Texas-based Energy Transfer has filed an application with the US DOE for a new export authorization for the company’s proposed Lake Charles LNG export facility in Louisiana.
In April this year, the department declined Lake Charles LNG’s request to extend the deadline to start exports by December 2028.
After that, the DOE also declined a rehearing request in June.
“We have had discussions with the DOE subsequent to this decision, and we believe the best path forward with the DOE is to file an application for a new export authorization. We expect to file this application in August,” Energy Transfer’s co-CEO, Tom Long, said during the company’s recent earnings conference call.
Lake Charles Exports filed the new application with the DOE on August 18.
Energy Transfer’s unit is seeking long-term multi-contract authorization to export up to 851 Bcf per year to any country with which the US does not have a free trade agreement for a term ending December 31, 2050.
LCE said that it will not be able to start export operations using the planned liquefaction facilities by December 16, 2025, and is asking DOE to extend that period.
The firm is filing for a new export authorization that “presumably will have a condition that LCE must commence export operations using the planned liquefaction facilities within 7 years from the date of the new authorization (presumably sometime in 2031),” it said.
LCE anticipates that it may commence export operations approximately mid-2028.
Nevertheless, LCE requests that the DOE issues a 7-year start of export operations condition in order to account for any delays in the date of commencement of export operations that may occur for a project of this requested authorization on or before February 19, 2024, it said.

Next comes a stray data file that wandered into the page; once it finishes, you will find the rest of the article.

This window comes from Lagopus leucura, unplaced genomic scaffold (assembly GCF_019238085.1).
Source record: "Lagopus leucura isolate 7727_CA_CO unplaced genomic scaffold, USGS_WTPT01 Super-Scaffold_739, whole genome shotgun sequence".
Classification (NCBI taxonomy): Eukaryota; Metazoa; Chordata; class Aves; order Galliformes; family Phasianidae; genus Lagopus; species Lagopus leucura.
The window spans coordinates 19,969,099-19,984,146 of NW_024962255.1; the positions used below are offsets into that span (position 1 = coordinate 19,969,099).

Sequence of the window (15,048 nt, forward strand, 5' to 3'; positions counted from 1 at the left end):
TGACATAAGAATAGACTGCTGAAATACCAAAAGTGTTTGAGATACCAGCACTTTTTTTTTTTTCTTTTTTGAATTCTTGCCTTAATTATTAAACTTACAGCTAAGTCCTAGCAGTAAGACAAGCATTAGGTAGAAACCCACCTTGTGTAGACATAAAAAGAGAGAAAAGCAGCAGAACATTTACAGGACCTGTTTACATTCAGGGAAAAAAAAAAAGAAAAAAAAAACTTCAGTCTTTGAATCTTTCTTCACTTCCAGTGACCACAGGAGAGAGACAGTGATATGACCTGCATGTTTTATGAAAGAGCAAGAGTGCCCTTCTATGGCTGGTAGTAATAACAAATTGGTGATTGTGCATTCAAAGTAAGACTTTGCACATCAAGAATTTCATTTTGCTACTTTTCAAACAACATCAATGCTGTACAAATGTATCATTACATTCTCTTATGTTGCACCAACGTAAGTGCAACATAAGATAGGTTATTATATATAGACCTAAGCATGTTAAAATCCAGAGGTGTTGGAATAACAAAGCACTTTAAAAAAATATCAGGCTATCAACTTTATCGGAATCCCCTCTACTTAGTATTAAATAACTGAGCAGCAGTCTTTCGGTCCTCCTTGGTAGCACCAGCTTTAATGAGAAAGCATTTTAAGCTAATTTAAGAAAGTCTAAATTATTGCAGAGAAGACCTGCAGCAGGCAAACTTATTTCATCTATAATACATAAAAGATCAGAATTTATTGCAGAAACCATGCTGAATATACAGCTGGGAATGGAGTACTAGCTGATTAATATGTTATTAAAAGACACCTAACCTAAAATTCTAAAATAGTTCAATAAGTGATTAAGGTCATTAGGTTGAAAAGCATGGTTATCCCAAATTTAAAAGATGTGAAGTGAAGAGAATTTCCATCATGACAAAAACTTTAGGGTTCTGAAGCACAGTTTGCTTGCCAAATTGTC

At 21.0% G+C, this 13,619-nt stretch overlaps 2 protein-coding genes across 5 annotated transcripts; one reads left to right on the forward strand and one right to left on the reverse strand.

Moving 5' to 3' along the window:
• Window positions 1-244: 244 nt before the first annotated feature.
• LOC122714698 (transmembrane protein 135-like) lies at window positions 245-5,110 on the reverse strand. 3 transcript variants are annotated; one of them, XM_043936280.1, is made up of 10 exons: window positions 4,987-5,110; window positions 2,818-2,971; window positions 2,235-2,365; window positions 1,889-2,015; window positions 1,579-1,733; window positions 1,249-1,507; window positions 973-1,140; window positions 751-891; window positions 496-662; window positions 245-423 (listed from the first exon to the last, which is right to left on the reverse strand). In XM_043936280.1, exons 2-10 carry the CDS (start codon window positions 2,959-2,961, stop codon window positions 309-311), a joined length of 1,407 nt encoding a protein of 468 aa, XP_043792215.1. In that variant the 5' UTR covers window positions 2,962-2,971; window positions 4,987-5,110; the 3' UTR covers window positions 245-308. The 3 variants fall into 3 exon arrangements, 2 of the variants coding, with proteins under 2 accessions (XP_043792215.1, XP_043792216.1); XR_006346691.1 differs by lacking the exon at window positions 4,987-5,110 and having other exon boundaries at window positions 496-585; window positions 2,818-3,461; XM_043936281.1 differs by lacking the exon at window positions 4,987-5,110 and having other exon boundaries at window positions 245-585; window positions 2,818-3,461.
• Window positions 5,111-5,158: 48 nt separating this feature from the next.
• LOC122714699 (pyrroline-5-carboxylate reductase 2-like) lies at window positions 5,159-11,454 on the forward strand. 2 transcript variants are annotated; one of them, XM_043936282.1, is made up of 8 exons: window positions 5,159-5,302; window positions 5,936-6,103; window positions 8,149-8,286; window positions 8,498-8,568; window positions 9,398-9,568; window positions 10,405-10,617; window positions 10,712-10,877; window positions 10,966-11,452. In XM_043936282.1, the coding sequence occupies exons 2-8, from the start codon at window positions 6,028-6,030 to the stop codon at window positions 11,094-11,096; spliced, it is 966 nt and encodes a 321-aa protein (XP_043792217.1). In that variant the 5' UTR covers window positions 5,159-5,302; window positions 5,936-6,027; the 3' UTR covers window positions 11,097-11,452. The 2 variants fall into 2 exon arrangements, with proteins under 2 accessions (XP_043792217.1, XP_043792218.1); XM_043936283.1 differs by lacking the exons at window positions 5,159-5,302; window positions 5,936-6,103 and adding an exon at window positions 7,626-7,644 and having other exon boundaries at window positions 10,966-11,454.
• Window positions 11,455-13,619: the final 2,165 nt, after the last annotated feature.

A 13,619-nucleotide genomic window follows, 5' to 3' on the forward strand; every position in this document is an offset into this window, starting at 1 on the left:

Deals for 11.5 mtpa, EPC contract talks
The company said it has entered into definitive long-term LNG offtake contracts for 7.9 mtpa of LNG.
Energy Transfer announced six SPAs during the last year and the customers include China Gas, Gunvor, ENN, SK Gas, and Shell.
In July, the company also entered into three non-binding HOAs related to the long-term LNG offtake from this project for an aggregate of 3.6 mtpa of LNG, Long said.
One of the deals is with Chesapeake and Gunvor, the second deal is with EQT, and the third HOA is with a Japanese customer.
The company’s Lake Charles LNG project seeks to convert the company’s existing regasification terminal to an LNG export facility.
It has a proposed liquefaction capacity of 16.45 mtpa and includes three trains and also modifications to the Trunkline Gas pipeline.
Energy Transfer has invested about $350 million in the LNG export project so far, according to the new application.
In addition, Energy Transfer obtained EPC bids from two contractors in May this year.
“Subsequent to receiving final EPC bids in May 2023, LCE has been negotiating an EPC contract with one of the bidding EPC contractors and expects to conclude these negotiations by the end of September 2023,” it said.